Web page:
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Over half of UK adults are thinking about a more environmentally-friendly Christmas

Dreaming of a Green Christmas: Consumers would like to see more done by large companies to promote sustainable packaging. The Chartered Institute of Marketing has revealed… View Article

GENERAL MERCHANDISE

Over half of UK adults are thinking about a more environmentally-friendly Christmas

Dreaming of a Green Christmas: Consumers would like to see more done by large companies to promote sustainable packaging.

The Chartered Institute of Marketing has revealed its annual poll of ‘packaging offenders’, which also shows consumers want more sustainable packaging.

Consumers believe companies use too much packaging when delivering or selling products – with Amazon and eBay being named as some of the worst offenders.

The survey featured 2,000 UK adults, with almost half (48%) saying Amazon is the worst brand for creating excess packaging.

Nine percent said Tesco uses too much packaging, followed by eBay at 7%. The remaining companies are Asda (6%), Sainsbury’s (6%), M&S (6%), ASOS (5%), Boohoo (5%) and John Lewis (5%).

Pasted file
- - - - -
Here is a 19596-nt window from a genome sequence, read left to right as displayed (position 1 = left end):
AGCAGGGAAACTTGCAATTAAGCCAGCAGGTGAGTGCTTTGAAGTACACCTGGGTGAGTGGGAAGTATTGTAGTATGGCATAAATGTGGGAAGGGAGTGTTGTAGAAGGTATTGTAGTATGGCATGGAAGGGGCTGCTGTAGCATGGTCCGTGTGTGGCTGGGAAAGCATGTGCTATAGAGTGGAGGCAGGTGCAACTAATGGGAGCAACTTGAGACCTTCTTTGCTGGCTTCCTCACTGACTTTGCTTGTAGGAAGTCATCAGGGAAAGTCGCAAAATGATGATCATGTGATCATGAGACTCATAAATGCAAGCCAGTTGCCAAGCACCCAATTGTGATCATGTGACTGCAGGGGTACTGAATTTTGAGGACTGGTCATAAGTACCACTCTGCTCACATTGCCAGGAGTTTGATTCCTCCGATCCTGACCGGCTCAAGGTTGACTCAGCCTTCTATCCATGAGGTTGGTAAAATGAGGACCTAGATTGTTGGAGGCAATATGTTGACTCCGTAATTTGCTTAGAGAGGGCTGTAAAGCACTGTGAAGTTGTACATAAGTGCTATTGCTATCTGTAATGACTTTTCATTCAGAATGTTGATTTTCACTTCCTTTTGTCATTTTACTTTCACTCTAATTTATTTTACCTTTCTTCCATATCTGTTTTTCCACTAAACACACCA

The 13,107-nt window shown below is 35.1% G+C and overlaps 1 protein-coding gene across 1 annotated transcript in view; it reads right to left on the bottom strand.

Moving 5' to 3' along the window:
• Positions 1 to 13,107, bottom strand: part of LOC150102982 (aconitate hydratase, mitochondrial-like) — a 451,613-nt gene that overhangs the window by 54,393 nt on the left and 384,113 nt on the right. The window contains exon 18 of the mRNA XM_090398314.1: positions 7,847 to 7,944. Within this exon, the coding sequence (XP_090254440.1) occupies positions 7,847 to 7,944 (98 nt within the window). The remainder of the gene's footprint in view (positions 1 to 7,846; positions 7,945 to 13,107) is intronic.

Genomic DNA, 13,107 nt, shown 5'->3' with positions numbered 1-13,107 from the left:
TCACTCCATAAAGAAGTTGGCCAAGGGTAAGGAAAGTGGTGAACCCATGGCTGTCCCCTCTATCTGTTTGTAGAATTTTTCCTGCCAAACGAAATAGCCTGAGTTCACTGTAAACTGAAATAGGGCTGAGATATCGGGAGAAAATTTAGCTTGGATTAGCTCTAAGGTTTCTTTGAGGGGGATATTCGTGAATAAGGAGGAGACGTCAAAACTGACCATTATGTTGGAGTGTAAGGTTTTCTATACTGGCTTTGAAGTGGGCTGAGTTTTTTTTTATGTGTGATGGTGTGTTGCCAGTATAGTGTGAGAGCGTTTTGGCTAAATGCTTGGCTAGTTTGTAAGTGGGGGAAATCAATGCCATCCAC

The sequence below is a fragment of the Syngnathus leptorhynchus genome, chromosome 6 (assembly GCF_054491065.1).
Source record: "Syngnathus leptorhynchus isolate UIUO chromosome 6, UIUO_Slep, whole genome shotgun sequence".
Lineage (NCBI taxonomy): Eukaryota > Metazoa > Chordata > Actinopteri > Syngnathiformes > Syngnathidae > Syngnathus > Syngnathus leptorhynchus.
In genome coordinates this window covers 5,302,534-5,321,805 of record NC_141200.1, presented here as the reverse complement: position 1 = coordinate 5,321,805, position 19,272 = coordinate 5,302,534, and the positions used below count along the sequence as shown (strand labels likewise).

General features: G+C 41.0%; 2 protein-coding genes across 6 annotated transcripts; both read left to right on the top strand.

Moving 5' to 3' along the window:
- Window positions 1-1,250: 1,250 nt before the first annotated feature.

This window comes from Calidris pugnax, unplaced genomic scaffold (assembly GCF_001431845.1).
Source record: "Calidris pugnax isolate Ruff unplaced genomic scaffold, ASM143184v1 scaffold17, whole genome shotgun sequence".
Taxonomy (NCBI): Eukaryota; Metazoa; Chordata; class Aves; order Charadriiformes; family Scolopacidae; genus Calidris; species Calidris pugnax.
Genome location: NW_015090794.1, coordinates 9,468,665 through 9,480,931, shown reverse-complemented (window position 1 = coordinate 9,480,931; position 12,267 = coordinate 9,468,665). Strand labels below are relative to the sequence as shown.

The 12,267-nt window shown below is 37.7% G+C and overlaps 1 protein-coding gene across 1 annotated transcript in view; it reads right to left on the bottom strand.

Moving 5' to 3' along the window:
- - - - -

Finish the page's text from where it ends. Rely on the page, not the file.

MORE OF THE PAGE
The results show that the vast majority (82%) of UK adults agree companies use too much packaging when delivering or selling in-store products.

Consumer’s behaviour towards packaging and recycling has also changed significantly in the last twelve months, with the number of people keeping packaging to wrap their own gifts doubling from 12% in 2020, to 25% this year.

  • Two fifths (41%) are reusing Christmas decorations rather than buying new ones
  •  Over a fifth (22%) are buying from local businesses
  •  One quarter (26%) are using a plastic reusable Christmas tree rather than buying a real tree

Gemma Butler, marketing director and expert in sustainable marketing at CIM says: Whilst we all love to share gifts with the ones we love, the environmental challenges facing society aren’t put on pause during the festive period – if anything we should be even more aware as we go into the season that feeds our unhealthy relationship with consumption. It’s clear from our research that consumers are increasingly conscious of the impact the festivities and its associated consumerism is having on the planet, and they’re expecting companies to be more transparent about it too. It’s time for brands to step up and rethink how we can celebrate the magic of Christmas without leaving a mountain of waste behind.”

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